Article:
onions, dried apricots, a persimmon, bananas and cooked beetroot

I bought the persimmon because I love the french word for it: kaki. Je prends un kaki s’il vous plaît.
I bought the beetroot because I was intrigued by the idea of being able to buy ready cooked beetroot from a market amidst all the other raw produce. Saves me on time too..

The persimmon and the dried apricots were little extravagances but 3 onions, 3 bananas and 2 giant cooked beetroot cost me €2.55. That is also why I love my market.

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Paris, je t’aime…

Have I mentioned before that I love Paris? I love the Mary Poppin-like skyline dotted with chimneys. I love the lights. I love the symmetry and balance of the buildings. I love the river stalls in the green boxes. I love the immensely crazy traffic. But most of all I love the food.

During my first trip to Paris a few years ago it became my personal mission to eat as much confit du canard and tarte tatin as physically possible. Days were filled with new pastries, crêpes and rotisserie cooked chicken. Nights we tried new wine varietals, succeeded in stomaching outrageously smelly cheeses and compared restaurant menus. We enjoyed the sights of Paris through beautiful food.

This latest weekend in Paris was not exactly a showcase of the finest culinary delights of Paris. I admit, I may have wandered the Latin Quarter with a McFlurry in hand and stood in line at the Eiffel Tower nibbling fries and sausages from a street stall. But it was a fantastic trip none the less. And Paris wouldn’t be Paris with out at least one meal of Confit du Canard…. Oh, it was beyond good.

Sophie and I made our way to the hostel in the 19th arrondissement. This hostel has received very mixed reviews and we immediately understood why. Tiny room, probably about 20-25m², with 14 beds/bunks-not a pleasant smell in the morning I assure you! After a couple of hours here it became clear that the people are what makes the hostel experience, not the facilities on offer. We felt safe the entire time and our things remained secure during the day. We met Angelo from Italy, Annie from Sydney, Anna from San Francisco, Oliver from California, a guy from South Africa and another guy from Sao Paulo in Brazil. All lovely people, great for a multi-lingual chat over a demi-pêche.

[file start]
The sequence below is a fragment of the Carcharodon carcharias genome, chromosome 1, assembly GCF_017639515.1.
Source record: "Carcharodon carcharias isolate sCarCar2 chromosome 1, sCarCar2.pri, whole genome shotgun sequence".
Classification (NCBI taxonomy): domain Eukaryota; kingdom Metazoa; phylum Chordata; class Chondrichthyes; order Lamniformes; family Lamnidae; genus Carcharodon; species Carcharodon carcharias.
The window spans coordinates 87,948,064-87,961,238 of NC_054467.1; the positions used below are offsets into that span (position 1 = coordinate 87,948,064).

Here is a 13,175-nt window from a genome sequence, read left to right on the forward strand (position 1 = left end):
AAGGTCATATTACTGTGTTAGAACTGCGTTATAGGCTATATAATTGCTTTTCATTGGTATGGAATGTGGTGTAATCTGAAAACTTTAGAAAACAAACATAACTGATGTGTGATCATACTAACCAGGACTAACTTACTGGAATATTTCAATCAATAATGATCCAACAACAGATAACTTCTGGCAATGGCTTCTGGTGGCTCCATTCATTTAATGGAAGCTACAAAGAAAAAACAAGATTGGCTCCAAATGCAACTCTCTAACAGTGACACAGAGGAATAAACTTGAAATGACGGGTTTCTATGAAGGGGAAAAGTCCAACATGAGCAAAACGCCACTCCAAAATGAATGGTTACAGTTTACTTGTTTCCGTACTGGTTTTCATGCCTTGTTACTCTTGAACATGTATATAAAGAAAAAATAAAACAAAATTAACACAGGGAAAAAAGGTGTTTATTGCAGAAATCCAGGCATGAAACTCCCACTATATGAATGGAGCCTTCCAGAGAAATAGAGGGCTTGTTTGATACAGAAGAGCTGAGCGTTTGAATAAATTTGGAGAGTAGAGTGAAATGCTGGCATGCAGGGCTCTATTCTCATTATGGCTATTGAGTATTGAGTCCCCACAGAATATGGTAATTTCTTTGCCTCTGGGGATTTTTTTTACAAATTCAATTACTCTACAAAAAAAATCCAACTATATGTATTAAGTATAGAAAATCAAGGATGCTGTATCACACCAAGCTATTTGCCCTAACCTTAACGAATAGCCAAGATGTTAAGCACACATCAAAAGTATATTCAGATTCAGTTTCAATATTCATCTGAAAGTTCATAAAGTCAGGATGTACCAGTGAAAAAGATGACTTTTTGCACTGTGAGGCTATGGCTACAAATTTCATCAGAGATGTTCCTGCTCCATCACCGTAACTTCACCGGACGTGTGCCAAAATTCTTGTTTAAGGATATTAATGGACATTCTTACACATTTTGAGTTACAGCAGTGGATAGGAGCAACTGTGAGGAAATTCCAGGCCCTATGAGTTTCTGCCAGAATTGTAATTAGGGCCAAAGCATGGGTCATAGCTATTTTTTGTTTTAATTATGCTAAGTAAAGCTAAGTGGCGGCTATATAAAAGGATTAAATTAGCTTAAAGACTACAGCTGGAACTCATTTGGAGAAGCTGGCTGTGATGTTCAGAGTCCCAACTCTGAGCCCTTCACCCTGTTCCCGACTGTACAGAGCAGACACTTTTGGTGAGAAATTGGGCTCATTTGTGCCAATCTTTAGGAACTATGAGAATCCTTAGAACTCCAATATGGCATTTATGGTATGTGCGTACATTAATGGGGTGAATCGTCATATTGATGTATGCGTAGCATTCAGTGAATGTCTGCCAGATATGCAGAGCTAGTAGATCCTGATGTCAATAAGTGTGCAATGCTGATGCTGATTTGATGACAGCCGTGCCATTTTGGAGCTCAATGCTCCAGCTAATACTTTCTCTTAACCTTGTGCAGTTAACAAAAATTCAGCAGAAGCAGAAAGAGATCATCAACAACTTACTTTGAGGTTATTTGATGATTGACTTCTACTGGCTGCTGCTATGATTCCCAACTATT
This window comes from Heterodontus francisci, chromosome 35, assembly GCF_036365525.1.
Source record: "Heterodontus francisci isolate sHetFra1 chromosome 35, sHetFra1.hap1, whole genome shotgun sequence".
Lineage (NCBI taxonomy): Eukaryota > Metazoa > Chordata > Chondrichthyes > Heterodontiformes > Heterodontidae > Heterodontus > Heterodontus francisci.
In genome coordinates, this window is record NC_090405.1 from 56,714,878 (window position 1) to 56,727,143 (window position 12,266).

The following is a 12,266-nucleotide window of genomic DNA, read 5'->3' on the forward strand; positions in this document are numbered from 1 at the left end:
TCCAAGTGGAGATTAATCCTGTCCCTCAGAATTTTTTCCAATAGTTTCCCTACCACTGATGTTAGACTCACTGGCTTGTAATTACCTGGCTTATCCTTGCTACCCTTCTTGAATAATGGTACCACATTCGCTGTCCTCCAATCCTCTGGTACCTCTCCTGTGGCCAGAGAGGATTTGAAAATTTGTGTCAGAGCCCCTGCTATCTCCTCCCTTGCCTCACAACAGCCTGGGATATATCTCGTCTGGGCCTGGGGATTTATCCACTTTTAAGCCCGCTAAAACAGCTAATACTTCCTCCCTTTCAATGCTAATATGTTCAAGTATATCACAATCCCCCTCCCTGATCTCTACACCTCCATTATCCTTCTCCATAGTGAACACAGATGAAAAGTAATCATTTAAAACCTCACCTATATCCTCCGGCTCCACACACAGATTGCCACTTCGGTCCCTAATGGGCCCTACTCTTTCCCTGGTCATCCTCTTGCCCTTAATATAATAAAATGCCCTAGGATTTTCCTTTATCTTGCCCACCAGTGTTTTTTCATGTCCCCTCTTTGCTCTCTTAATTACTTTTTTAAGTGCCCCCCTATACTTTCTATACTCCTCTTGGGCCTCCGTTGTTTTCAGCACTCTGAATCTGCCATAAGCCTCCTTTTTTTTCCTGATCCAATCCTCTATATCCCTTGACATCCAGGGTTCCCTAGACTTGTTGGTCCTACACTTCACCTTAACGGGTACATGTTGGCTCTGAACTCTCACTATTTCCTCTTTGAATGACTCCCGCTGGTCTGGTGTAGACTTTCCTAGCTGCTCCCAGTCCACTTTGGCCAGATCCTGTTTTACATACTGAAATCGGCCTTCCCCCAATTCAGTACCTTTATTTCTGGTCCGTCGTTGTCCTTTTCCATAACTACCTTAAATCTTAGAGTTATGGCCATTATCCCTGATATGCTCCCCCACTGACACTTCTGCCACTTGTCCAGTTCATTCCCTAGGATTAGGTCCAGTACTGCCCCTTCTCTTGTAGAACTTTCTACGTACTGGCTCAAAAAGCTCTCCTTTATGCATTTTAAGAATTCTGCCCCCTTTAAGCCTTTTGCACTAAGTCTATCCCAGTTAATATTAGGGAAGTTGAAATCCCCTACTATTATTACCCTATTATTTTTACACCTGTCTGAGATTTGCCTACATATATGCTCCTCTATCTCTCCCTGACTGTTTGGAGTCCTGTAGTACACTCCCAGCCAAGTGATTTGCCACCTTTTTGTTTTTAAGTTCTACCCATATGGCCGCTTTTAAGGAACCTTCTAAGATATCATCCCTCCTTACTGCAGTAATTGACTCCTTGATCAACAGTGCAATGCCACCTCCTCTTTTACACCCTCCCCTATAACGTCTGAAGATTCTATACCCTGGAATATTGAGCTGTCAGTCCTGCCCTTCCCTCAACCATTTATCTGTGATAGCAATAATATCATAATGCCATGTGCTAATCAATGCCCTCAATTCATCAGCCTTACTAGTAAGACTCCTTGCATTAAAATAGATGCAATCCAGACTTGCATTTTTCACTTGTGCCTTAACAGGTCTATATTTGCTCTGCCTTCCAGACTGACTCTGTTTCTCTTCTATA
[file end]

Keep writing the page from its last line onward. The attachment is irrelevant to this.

Saturday morning we headed out to roam the tourist beat. Galeries La Fayette, Printemps, L’Opèra, Angelina, Jardin des Tuileries, La Pyramide, Ile de la Cité, Notre Dame, Ile de Saint Louis and that was all before lunch time! Lunch was a strange mix of chocolat chaud, macaroons and tarte citron from Angelina’s and later, two slices of white American sandwich bread with pâté. Place de la Concorde, Champs Elysées, Trocadéro, La Tour Eiffel before dinner. Dinner: more white sandwich bread and pâté, fries and sausages…

Moulin Rouge by night for a two minute glance before we rushed over the road to Starbucks (I did warn you that this wasn’t a culinary journey…) to meet our pub crawl crew… If I am being honest I would prefer to have a lovely meal out with one really good glass of wine than a night of cheap drinks but I feel this was almost a necessary part of our hostel experience. However, we could have at least crawled towards french drinking houses. Instead, an Aussie pub and 3 Irish pubs. Walking down the foot path outside the Moulin Rouge in tow with a raucous bunch of Aussies chanting “Aussie! Aussie! Aussi! Oi! Oi! Oi!” was not a moment I was proud to be a part of. Nor did I particularly enjoy being asked to say “six” and “sex”. I thought we had moved on from that. Coming across two lovely guys from South Auckland (complete with Swannies) and a girl from Lower Hutt in the corner of an Irish pub in Paris was a truly surreal moment.

We woke up bleary eyed and feeling sorry for ourselves Sunday morning but determined to press on and knock a few more things off our sight seeing list. Montmarte, Sacre Cœur and then off to Rue des Rosiers in the Marais for delicious L’As du Fallafal. Sophie and I ate in silence, except for Sophie’s occasional mutterings of “Oh my God, this is amazing, I have no words…” Rue des Rosiers is my all time favourite street in Paris. An incredible eclectic collection of shops interspersed with beautiful old Jewish bakeries.

Sunday afternoon we made our way over to St. Germain des Prés for a nice cup of tea (nice expensive cup of tea) at Les Deux Magots. This is a rather iconic cafe in Paris, right across the road from Cafe de Flore. But I didn’t feel the atmosphere was very pleasant. All the waiters were quite polite but they had that worn out, slightly harried look and there was a lot of tension in the room I felt. We continued on around this area in search of the Pantheon. This is an incredible building but by this stage my tolerance for sight seeing was waning ever so slightly. We took a very complicated metro trip back to Peace and Love for our luggage, said au revoir and hopped on our separate trains home.

Paris, I do love you, but I must say I was very glad to crawl into my own bed at midnight on Sunday.

Hope you are well 🙂

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As of yesterday I officially, legally and healthily exist in France.

It has taken nearly 3 months to reach this stage of existence but, now, it is done. After 1 early morning frantic run through Bonneville for forgotten wallet, 2 train trips, several power walks/runs through Annecy, a lung x-ray, a medical examination (where I got told “vous avez un cheval dans son coeur” plus a weird rib) and a meeting with an immigration officer I have a swanky new addition to my passport and can come and go from France as I please…until June 15th next year.